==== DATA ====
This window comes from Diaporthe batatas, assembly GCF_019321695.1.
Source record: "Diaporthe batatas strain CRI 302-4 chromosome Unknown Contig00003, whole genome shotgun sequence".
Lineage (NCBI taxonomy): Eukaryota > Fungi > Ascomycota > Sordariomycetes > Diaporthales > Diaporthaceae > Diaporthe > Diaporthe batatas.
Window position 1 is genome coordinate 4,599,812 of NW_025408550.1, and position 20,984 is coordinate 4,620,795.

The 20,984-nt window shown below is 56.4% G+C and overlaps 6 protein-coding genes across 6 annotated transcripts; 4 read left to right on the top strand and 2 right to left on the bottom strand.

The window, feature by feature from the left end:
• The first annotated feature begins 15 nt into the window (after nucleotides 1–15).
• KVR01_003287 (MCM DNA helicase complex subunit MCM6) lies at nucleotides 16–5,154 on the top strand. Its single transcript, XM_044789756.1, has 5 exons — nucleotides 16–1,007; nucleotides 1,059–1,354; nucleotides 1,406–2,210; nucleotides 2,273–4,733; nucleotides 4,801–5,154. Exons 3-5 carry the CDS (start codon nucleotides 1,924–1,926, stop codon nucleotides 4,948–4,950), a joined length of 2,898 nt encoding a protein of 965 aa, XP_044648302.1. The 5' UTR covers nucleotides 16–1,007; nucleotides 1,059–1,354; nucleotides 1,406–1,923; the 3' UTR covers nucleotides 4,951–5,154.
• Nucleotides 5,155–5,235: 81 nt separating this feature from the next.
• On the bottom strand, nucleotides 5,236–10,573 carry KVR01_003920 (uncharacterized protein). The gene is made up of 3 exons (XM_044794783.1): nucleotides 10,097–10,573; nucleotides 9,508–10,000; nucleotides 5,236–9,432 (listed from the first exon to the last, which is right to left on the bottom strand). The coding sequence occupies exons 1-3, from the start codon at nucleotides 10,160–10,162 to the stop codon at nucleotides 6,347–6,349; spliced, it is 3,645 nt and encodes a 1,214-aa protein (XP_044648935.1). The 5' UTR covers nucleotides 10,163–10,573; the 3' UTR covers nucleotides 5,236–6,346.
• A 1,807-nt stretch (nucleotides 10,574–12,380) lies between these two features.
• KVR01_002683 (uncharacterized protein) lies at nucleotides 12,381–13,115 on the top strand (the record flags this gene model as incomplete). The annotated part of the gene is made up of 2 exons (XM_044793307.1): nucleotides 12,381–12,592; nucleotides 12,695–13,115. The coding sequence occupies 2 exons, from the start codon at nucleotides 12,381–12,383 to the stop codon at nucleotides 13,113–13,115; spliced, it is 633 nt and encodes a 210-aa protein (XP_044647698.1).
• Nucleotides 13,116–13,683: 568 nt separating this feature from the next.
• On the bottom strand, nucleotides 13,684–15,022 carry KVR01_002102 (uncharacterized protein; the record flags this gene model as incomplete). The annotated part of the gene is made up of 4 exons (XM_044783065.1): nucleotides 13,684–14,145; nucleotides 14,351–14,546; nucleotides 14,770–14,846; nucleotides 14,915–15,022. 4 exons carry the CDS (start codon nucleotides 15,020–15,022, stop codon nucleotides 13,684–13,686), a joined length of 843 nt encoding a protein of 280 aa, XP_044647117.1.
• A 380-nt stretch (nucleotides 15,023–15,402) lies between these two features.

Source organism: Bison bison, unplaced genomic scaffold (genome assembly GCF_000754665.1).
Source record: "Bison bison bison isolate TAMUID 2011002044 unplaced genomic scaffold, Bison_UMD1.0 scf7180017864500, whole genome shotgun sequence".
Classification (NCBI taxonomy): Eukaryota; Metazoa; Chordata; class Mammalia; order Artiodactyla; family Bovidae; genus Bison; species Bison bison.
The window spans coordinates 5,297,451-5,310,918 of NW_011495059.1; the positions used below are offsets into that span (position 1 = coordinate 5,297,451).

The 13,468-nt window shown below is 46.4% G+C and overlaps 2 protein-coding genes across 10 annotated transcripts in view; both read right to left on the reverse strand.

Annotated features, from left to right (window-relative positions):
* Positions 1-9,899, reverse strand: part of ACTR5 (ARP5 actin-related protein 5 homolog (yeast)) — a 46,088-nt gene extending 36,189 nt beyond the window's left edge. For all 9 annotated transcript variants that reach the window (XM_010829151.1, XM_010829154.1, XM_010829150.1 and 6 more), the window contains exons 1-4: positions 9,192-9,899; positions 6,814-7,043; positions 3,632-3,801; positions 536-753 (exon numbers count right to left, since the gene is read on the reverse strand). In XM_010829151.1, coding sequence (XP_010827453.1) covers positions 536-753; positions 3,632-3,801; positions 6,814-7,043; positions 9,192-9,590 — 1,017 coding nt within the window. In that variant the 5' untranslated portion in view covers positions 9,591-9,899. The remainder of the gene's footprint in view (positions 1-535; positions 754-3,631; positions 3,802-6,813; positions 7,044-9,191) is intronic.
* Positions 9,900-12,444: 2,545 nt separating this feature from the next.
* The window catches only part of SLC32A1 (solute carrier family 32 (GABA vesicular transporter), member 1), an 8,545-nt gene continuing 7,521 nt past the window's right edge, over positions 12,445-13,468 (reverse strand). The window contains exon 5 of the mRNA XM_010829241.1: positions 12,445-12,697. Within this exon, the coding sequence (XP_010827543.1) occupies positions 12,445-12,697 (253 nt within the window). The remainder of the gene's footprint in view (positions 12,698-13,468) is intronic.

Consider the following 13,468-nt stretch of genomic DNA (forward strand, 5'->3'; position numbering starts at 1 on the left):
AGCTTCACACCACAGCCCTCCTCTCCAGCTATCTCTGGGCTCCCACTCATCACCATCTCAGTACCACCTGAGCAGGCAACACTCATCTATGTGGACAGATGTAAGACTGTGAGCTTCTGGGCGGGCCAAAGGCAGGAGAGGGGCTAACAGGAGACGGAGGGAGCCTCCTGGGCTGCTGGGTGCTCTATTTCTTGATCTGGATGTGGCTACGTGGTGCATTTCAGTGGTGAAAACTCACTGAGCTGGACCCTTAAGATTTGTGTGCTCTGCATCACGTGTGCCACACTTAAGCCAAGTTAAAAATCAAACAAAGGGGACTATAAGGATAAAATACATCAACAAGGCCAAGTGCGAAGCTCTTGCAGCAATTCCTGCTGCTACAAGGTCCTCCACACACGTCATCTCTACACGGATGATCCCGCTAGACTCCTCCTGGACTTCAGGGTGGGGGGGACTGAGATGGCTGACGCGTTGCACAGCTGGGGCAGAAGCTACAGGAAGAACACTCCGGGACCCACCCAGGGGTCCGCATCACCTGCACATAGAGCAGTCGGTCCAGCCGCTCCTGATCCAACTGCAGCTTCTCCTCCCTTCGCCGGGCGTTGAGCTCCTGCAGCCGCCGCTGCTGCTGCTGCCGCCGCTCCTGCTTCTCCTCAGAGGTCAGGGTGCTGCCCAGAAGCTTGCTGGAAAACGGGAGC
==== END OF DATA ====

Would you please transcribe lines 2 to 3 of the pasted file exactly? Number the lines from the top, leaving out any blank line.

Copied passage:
Source record: "Diaporthe batatas strain CRI 302-4 chromosome Unknown Contig00003, whole genome shotgun sequence".
Lineage (NCBI taxonomy): Eukaryota > Fungi > Ascomycota > Sordariomycetes > Diaporthales > Diaporthaceae > Diaporthe > Diaporthe batatas.